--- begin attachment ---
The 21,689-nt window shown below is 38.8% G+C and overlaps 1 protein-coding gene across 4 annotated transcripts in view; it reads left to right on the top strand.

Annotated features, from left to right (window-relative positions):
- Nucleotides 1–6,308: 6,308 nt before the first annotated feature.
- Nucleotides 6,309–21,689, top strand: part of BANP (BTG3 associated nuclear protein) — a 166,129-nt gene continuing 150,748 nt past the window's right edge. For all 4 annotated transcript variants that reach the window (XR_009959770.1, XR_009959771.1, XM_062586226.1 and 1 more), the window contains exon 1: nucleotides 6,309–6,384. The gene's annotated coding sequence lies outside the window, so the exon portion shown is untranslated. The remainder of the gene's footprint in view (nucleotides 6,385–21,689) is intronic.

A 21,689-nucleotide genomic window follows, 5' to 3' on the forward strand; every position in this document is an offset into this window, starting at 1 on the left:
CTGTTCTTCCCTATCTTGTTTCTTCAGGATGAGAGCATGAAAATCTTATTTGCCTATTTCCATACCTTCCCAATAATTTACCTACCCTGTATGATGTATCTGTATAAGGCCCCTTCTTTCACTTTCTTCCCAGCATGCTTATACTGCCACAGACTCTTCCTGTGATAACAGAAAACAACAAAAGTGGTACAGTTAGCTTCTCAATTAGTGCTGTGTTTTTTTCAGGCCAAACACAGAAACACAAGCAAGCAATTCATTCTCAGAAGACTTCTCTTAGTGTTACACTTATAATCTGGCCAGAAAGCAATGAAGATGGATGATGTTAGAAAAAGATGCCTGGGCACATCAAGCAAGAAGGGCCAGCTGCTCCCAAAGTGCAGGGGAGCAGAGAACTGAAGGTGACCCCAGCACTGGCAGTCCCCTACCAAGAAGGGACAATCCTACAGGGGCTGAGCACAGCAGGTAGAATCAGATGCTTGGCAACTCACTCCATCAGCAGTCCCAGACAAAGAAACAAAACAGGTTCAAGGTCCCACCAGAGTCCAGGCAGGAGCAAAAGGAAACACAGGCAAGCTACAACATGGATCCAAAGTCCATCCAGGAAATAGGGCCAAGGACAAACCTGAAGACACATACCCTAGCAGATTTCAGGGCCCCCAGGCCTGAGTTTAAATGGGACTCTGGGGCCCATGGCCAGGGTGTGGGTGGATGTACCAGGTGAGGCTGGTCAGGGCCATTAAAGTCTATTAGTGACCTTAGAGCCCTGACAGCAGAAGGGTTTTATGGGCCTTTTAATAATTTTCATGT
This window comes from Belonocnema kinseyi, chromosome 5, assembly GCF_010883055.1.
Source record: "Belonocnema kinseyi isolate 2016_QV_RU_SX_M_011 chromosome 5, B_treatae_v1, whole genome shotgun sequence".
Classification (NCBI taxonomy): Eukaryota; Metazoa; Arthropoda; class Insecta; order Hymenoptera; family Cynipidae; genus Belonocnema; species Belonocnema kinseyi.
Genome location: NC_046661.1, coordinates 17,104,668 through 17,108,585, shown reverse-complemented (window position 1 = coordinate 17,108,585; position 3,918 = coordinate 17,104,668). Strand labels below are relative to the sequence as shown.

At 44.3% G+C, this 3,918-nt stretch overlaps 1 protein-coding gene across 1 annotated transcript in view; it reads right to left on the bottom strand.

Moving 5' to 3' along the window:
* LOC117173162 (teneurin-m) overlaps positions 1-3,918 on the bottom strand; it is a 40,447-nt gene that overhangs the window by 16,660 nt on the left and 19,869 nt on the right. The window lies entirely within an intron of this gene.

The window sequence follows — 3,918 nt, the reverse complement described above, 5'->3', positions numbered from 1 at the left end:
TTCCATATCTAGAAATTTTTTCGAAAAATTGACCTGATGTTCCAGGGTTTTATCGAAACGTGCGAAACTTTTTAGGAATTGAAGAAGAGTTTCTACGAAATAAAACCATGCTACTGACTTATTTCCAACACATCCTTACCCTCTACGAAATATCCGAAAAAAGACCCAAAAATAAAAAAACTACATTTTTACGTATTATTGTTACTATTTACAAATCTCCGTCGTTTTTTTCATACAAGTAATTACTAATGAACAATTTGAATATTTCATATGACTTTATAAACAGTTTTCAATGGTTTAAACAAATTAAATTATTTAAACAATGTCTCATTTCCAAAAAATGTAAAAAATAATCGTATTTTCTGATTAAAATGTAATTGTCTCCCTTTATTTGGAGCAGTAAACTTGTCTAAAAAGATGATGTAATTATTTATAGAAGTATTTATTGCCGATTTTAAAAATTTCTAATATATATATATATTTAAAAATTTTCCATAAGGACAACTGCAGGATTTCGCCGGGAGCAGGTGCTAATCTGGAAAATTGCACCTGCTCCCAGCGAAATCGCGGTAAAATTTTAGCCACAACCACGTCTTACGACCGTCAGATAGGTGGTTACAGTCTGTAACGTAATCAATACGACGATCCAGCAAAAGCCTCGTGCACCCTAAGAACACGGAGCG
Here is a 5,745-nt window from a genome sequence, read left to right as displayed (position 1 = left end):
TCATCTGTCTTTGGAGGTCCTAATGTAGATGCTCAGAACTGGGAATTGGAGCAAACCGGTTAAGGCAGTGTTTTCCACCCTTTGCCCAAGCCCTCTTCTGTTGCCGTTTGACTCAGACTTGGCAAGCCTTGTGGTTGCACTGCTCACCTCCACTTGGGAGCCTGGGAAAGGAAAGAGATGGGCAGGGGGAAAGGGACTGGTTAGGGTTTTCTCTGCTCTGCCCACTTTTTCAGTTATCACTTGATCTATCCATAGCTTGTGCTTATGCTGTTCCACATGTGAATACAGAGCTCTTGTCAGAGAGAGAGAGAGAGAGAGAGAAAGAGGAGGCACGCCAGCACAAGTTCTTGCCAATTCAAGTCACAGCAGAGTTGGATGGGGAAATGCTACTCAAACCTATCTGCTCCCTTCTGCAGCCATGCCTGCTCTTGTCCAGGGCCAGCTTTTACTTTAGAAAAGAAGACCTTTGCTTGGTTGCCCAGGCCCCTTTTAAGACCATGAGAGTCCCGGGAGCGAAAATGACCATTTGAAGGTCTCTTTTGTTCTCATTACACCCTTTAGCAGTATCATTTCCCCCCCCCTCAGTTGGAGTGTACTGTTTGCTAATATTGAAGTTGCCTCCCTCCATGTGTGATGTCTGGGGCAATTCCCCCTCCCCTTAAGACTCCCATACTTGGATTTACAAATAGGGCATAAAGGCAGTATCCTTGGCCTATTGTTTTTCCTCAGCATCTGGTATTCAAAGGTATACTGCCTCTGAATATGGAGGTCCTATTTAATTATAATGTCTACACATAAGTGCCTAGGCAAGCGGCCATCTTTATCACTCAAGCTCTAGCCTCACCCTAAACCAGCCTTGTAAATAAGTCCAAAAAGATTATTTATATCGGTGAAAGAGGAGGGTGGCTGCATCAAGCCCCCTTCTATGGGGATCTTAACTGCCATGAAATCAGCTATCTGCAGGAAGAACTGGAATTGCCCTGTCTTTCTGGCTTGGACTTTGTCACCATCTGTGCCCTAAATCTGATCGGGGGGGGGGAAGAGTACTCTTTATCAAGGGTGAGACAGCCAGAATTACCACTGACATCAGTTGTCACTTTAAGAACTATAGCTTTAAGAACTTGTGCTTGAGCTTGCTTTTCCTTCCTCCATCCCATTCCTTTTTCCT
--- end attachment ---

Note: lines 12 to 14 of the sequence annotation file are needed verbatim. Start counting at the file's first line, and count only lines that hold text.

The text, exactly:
Moving 5' to 3' along the window:
* LOC117173162 (teneurin-m) overlaps positions 1-3,918 on the bottom strand; it is a 40,447-nt gene that overhangs the window by 16,660 nt on the left and 19,869 nt on the right. The window lies entirely within an intron of this gene.

The window sequence follows — 3,918 nt, the reverse complement described above, 5'->3', positions numbered from 1 at the left end: